Oil drops 2% to 12-week low on fears of global recession

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NEW YORK — Oil prices slid about 2% to a 12-week low in volatile trade on Wednesday, extending Tuesday’s heavy losses as investors grew more worried energy demand would take a hit in a potential global recession.

Brent futures for September delivery fell $2.20, or 2.1%, to $100.57 a barrel by 1:27 p.m. EDT (1727 GMT). U.S. West Texas Intermediate (WTI) crude fell $1.54, or 1.6%, to $97.96. Both benchmarks were in technically oversold territory for a second straight day, on track for their lowest closes since April 11.

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Trade was volatile, with both benchmarks retreating sharply from early rises of over $2 a barrel on supply concerns. Crude futures has been extremely volatile for months.

On Tuesday, Brent slid 9% and WTI 8%. Brent’s $10.73 drop was the third biggest for the contract since it started trading in 1988. The biggest drop was $16.84 in March.

U.S. diesel futures also fell about 5%.

Analysts at UBS, a bank, cited “recession fears, the unwinding of the oil trade as inflation hedge, a stronger US dollar, hedge funds reacting to negative oil price momentum, producer hedging, and new mobility restriction concerns in China.”

With the U.S. Federal Reserve expected to keep raising interest rates, open interest in futures on the New York Mercantile Exchange fell last week to its lowest since May 2016 as investors cut back on risky assets like commodities.

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Investment bank Goldman Sachs also blamed this week’s oil sell-off on mounting fears of a recession.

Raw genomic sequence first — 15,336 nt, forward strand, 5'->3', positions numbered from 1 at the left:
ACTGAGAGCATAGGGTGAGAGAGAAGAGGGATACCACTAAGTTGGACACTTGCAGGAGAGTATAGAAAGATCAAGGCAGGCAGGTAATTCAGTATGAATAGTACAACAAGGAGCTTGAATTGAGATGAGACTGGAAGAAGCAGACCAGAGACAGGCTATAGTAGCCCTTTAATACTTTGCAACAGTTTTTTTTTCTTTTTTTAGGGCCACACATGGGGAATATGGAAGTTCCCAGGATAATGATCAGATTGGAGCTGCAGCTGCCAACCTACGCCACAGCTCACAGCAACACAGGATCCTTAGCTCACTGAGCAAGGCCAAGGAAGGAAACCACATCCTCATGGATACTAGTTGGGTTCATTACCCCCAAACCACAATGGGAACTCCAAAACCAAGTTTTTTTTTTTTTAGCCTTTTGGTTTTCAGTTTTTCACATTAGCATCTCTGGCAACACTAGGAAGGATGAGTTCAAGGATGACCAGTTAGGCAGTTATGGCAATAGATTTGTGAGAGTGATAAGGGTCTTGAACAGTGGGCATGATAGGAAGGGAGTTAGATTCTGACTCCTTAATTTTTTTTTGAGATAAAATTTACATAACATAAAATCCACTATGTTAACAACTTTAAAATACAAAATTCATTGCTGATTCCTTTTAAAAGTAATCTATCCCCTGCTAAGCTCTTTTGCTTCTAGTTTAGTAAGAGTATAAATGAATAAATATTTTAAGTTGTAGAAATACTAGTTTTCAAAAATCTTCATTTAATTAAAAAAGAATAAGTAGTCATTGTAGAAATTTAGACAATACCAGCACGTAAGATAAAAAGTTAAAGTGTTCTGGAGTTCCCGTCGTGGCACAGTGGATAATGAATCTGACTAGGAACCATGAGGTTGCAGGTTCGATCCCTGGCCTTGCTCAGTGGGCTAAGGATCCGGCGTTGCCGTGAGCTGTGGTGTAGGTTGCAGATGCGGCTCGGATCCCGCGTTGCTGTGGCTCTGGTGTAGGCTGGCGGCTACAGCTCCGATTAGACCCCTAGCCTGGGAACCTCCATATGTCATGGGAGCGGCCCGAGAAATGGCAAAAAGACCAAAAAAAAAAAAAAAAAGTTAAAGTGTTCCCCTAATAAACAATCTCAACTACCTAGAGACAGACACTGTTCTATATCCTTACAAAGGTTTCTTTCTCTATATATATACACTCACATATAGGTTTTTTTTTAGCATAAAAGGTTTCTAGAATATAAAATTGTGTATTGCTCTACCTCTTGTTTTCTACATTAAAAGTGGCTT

Germany’s government borrowing costs fell to a five-week low as mounting economic worries drove investors into safe-haven debt.

Railway workers in France went on strike, disrupting travel days before the summer holidays begin and at a time of economic unrest as high inflation eats into salaries.

U.S. job openings fell less than expected in May, pointing to a still tight labor market that could keep Federal Reserve policy aggressive as tries to bring high inflation down to its 2% target.

Investors were waiting for minutes from the Fed’s June meeting.

Oil prices were also knocked down as the soaring U.S. dollar rose to a near 20-year high against a basket of other currencies, making oil more expensive for buyers using those other currencies.

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In China, the world’s biggest oil importer, the market worried that new COVID-19 lockdowns could cut demand.

China’s crude oil imports from Russia in May soared 55% from a year earlier to a record level. Russia displaced Saudi Arabia as top supplier as refiners cashed in on discounted supplies as Western countries sanctioned Moscow over its invasion of Ukraine.

Further pressuring oil prices, Equinor ASA said all oil and gas fields affected by a strike in Norway’s petroleum sector were expected to be back in full operation within a couple of days.

A Russian court told Caspian Pipeline Consortium (CPC), which takes oil from Kazakhstan to the Black Sea, to suspend activity for 30 days. Sources said exports were still flowing. (Additional reporting by Rowena Edwards in London, Emily Chow in Kuala Lumpur and Arathy Somasekhar in Houston; Editing by David Clarke, David Goodman, Deepa Babington and David Gregorio)



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